Change & Persistence are Important for Spiritual Growth
For all of us, change can be very difficult. We get set in certain patterns and routines, and there can be a bit of comfort in familiarity. But deep down, we all know changes come whether we like them or not. And very often from change, growth can emerge.
Last week on Monday at our daily Mass, we had the reading from John 12 where Jesus says “unless a grain of wheat falls to the ground and dies, it remains just a grain of wheat; but if it dies, it produces much fruit.” And this weekend, we have the Gospel from Matthew 15 which is rather troubling at first: a woman comes to Jesus and asks for help, for her daughter is tormented by a demon. Jesus first says nothing, then says that he was sent only to the lost sheep of Israel, and then when she persists, His response is that it’s not right to take the food of the children and throw it to the dogs, and then when she persists further, He says that her faith is so great, let it be done for you as you wish.
What these stories remind us of are two very important things for our spiritual journey, namely being open to change, and persisting in our actions once we determine the change that is necessary.
With respect to change, we ask ourselves what are some things that need to be different in our lives?
For some, it might be possessions. We fill our lives with stuff, but as the saying goes there is never a U-Haul in a funeral possession. Do we have a proper balance on our “stuff” or does it control us? Do we pursue materialism too much? Do we need to maybe be more generous in what we give to the poor and those in need?
For others, it might be relationships. All relationships need change at various points. In marriage, we ask is there enough communication? Am I becoming expectant of my spouse or taking advantage of them? Do I do my fair share around the house and with the kids? Am I being sensitive to the needs of my spouse? Do I need to challenge my spouse to change? Is a relationship or friendship becoming toxic to the point where the other person is causing me to become a person I don’t want to become? Or for parents, can you let go or are you the “helicopter parent” who wants to control your children even as they age, or are you able to let go and let your children as they grow make their own decisions and become adults? For kids, do you realize that as we age, it’s important to remember money doesn’t grow on trees, and to help out parents or with household chores?
How about your relationship with yourself, in particular your past? Do you have a good self-worth? Do you love yourself? Are you able to forgive yourself as God forgives you? Sometimes we can’t change because we cling to the past too much, and the past can make us fearful of making future mistakes, afraid to take risks, or the shame can be crippling.
How about with where God wants you to go? It was a difficult decision for me to go to seminary as the date got closer. I had a part time job I enjoyed, I was just done with my undergraduate degree, and it was such a commitment – six years – that I was looking at. I nearly didn’t go in the fall of 2001. But I calmed down after calling the seminary and getting a voice mail three times when I was thinking I wasn’t going to go, and sure enough God’s plan was for me to go that fall. I’m glad I did. We can do many things through free will, but we won’t be truly at peace unless we are following God’s plan. So listen to what God has planned for you and carry it out.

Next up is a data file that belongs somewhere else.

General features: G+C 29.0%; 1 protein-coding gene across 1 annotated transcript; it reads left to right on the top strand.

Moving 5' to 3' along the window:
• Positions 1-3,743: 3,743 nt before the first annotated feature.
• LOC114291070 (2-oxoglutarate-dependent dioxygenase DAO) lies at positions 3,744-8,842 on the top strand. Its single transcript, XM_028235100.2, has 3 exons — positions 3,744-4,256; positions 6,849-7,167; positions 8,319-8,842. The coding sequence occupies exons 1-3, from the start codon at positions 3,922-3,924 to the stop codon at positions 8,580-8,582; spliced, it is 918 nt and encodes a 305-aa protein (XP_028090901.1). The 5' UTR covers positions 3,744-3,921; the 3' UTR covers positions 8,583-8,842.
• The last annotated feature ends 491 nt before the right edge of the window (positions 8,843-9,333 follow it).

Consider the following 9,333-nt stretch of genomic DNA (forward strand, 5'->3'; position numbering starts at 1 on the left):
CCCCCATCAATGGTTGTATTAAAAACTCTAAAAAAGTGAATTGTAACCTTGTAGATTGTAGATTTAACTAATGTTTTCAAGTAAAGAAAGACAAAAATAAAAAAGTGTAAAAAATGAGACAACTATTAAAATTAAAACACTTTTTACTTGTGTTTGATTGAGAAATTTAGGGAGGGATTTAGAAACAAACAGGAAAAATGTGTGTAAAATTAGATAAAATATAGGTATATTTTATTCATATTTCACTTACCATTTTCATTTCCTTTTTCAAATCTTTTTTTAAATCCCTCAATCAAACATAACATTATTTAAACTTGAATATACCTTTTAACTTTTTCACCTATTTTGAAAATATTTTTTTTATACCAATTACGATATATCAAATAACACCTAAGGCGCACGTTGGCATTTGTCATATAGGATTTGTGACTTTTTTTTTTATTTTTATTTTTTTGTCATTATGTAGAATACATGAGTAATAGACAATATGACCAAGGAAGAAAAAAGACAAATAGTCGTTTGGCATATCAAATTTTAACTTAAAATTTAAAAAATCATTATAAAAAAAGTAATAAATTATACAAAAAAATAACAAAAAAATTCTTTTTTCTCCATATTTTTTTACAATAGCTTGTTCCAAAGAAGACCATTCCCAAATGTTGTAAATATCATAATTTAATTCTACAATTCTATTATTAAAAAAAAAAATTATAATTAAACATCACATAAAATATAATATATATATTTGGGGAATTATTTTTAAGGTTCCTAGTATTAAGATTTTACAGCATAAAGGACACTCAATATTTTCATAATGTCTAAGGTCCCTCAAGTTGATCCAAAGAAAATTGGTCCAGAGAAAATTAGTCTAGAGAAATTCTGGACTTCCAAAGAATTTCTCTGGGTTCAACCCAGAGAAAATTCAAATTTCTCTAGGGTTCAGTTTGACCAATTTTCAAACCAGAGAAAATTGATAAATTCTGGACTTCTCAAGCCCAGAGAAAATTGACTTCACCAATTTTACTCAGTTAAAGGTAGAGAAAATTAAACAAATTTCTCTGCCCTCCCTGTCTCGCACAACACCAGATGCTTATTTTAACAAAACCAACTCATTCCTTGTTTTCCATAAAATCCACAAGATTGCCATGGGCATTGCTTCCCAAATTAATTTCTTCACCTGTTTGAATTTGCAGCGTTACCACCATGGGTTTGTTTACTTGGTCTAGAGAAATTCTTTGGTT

That leads us to the persistence part. This week’s Gospel is tough because Jesus sounds pretty cold. He ignores the woman, then says something that would be considered very un-Minnesotan, it isn’t right to take the food of children and throw it to the dogs. Surely we’d talk about Him in hushed tones after he left the room of course. But He is not trying to be mean to the woman. Rather, what’s going on is He’s helping her to grow as a person. He likely recognizes her faith, but tests her a bit. And she knows that Jesus can help her, of this she is sure, and she is not going to back down. And because she does not back down and persists, her daughter is healed.
It’s a great Gospel illustrating how, as Ringo Starr might say, it don’t come easy. We have to persist at achieving God’s plans for us once we receive them. Seminary took work and commitment, but I’m still trying to grow as a priest and as a Christian in holiness in overcoming sins and becoming a better man. So how about for you? From parenting and becoming better and working at it even when your children no matter what age are driving you crazy, to working to make others better, or helping the parish to move forward, or making this world a better place, all of us have a job to do. Jesus loves this woman in the Gospel, but He also wants her to make the move in her faith and she does it by not giving up. Neither can we when life gets hard at home or work, or it seems people we love aren’t living out the faith, or the world just seems to be falling apart. Remember last week, Elijah didn’t remain in the cave, and neither can we.
God has plans for each of us, and while they are all different, what they all share in common is this, namely if we listen to God, and persist in carrying out those plans, and are open to doing it His way and not our own through changing and growing as people, they will ultimately bring us and so many others we encounter along the way happiness. So listen to the words of the Good Shepherd, and do not be afraid of failing along the way or too stubborn to do it His way. Because when we carry out His plan and grow in our faith through being open to change and not giving up, ultimately it will truly lead to a joy and happiness we can’t even begin to fathom.
God bless! ~Fr. Paul
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